Mr. Addison, who was close by, overheard this little speech, and a new light broke upon him. With a bound he plunged between James and the Attorney-General.

“I see what it is now,” he said, in a voice shaking with wrath, “I’ve been sold! I am a victim to collusion. You’ve had five hundred of my money, confound you!” he shouted, almost shaking his fist in the face of his learned and dignified adviser; “and now you are congratulating this man!” and he pointed his finger at James. “You’ve been bribed to betray me, Sir. You are a rascal! yes, a rascal!”

At this point the learned Attorney-General, forgetting his learning and the exceeding augustness of his position, actually reverted to those first principles of human nature of which the Judge had spoken, and doubled his fist. Indeed, had not Mr. News, utterly aghast at such a sight, rushed up and dragged his infuriated client back, there is no knowing what scandalous thing might not have happened.

But somehow he was got rid of, and everybody melted away, leaving the ushers to go round and collect the blotting-paper and pens which strewed the empty court.

“And now, good people,” said Lady Holmhurst, “I think that the best thing that we can do is all to go home and rest before dinner. I ordered it at seven, and it is half-past five. I hope that you will come, too, Mr. Short, and bring your brother with you; for I am sure that you, both of you, deserve your dinner, if ever anybody did.”

And so they all went, and a very jolly dinner they had, as well they might. At last, however, it came to an end, and the legal twins departed, beaming like stars with happiness and champagne. And then Lady Holmhurst departed also, and left Eustace and Augusta alone.

“Life is a queer thing,” said Eustace; “here this morning I was a publisher’s reader at £180 a year; and now, to-night, if this verdict holds, it seems that I am one of the wealthiest men in England.”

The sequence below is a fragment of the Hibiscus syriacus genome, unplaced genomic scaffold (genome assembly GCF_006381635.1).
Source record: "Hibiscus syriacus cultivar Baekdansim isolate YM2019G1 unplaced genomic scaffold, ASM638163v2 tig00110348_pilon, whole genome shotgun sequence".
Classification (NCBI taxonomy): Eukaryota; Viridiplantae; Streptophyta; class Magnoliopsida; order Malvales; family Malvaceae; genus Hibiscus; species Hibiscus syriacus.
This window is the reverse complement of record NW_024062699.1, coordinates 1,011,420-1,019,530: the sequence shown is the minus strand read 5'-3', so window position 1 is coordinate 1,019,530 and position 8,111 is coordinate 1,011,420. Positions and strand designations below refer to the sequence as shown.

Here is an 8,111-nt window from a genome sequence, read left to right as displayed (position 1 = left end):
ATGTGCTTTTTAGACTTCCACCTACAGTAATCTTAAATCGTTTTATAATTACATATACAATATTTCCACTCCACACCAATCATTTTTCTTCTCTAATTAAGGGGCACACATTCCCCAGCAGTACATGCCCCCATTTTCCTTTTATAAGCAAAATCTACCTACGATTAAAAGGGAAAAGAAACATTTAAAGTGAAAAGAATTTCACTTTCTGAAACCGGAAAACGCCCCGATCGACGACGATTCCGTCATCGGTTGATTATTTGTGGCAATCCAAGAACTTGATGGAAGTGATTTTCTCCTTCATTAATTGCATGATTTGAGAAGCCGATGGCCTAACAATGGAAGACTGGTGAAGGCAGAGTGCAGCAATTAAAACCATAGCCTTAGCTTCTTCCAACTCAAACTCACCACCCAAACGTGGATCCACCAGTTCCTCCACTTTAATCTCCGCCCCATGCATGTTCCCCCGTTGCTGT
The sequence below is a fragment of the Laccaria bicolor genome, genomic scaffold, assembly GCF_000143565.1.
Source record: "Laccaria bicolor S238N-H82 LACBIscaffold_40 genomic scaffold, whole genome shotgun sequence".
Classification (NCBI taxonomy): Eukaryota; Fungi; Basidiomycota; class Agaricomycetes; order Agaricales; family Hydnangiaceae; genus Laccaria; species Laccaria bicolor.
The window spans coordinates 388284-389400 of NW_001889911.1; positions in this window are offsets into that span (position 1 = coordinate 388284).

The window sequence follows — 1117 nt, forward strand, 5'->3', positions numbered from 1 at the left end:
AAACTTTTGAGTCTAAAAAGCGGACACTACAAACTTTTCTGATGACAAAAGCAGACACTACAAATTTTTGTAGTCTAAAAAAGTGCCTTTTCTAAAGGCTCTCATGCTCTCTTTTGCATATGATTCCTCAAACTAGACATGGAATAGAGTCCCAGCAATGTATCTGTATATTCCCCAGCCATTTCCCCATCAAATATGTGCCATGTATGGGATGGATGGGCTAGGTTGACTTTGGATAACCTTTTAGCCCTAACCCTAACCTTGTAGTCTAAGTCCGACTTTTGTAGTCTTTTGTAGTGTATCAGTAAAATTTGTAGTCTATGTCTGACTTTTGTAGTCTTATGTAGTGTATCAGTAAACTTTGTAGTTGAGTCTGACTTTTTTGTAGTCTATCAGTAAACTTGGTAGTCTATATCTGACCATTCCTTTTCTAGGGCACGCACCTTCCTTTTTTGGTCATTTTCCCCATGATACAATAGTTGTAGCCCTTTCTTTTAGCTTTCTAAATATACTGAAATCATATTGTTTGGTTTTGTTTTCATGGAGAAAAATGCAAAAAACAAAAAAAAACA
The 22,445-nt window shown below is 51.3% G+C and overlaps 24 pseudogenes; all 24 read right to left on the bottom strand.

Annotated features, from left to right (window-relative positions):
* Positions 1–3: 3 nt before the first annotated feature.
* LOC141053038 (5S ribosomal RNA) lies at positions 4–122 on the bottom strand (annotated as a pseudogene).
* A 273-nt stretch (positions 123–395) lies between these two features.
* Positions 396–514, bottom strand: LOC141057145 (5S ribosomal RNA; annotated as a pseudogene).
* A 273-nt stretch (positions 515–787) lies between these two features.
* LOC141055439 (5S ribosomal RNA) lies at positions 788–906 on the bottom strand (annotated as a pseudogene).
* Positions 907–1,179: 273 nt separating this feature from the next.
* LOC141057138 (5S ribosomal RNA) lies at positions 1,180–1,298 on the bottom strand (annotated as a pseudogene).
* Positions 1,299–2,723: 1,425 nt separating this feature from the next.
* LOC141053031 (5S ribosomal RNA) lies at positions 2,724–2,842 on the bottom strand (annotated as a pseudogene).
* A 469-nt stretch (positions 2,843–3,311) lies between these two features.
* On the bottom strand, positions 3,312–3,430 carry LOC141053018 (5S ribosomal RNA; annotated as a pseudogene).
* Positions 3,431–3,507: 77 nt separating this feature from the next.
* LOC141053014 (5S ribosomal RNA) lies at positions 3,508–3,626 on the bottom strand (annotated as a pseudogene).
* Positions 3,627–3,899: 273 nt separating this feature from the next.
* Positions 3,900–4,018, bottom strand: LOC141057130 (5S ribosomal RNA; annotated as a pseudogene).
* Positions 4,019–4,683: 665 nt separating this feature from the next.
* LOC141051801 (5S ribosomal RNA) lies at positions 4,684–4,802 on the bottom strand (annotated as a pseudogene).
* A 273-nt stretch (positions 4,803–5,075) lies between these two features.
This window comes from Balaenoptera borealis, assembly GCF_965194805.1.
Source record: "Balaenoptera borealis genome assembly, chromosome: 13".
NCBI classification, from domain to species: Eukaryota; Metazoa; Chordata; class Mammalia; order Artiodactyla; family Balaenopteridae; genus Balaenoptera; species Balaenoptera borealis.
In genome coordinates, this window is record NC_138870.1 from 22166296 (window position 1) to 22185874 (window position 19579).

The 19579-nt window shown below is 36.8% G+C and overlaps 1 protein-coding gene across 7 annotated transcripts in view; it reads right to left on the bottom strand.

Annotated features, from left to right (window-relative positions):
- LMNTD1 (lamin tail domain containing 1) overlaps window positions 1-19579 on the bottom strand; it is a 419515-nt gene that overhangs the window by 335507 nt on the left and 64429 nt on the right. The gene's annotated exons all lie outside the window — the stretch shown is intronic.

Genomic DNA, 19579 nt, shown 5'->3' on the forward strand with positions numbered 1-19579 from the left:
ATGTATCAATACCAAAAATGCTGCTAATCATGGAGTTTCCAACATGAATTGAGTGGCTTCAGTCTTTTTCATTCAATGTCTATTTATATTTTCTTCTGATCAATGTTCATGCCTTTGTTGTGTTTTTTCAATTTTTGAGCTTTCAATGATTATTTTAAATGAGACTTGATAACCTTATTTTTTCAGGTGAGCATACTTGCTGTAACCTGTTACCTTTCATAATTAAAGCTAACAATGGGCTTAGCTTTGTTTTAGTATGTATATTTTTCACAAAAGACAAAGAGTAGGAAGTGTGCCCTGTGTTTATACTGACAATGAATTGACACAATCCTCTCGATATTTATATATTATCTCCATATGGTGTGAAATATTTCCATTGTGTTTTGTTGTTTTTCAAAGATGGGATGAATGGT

“Yes, dear,” said Augusta, “and with all the world at your feet, for life is full of opportunities to the rich. You have a great future before you, Eustace; I really am ashamed to marry so rich a man.”

“My darling,” he said, putting his arm round her; “whatever I have I owe to you. Do you know there is only one thing that I fear about all this money, if it really comes to us; and that is that you will be so taken up with what pleasure-seeking people call social duties, and the distribution of it, that you will give up your writing. So many women are like that. Whatever ability they have seems to vanish utterly away upon their wedding-day. They say afterwards that they have no time, but I often think it is because they do not choose to make time.”

“Yes,” answered Augusta; “but then that is because they do not really love their work, whatever it may be. Those who really love their art as I love mine, with heart and soul and strength, will not be so easily checked. Of course, distractions and cares come with marriage; but, on the other hand, if one marries happily, there comes quiet of mind and cessation from that ceaseless restlessness that is so fatal to good work. You need not fear, Eustace; if I can, I will show the world that you have not married a dullard; and if I can’t—why, my dear, it will be because I am one.”

“That comes very nicely from the author of ‘Jemima’s Vow,’” said Eustace, with sarcasm. “Really, my dear, what between your fame as a writer and as the heroine of the shipwreck and of the great will case, I think that I had better take a back seat at once, for I shall certainly be known as the husband of the beautiful and gifted Mrs. Meeson”—

“Oh! no,” answered Augusta; “don’t be afraid, nobody would dream of speaking slightingly of the owner of two millions of money.”

“Well; never mind chaffing about the money,” said Eustace; “we haven’t got it yet, for one thing. I have got something to ask you.”

“I must be going to bed,” said Augusta, firmly.

“No—nonsense!” said Eustace. “You are not going,” and he caught her by the arm.

“Unhand me, Sir!” said Augusta, with majesty. “Now what do you want, you silly boy?”

“I want to know if you will marry me next week.”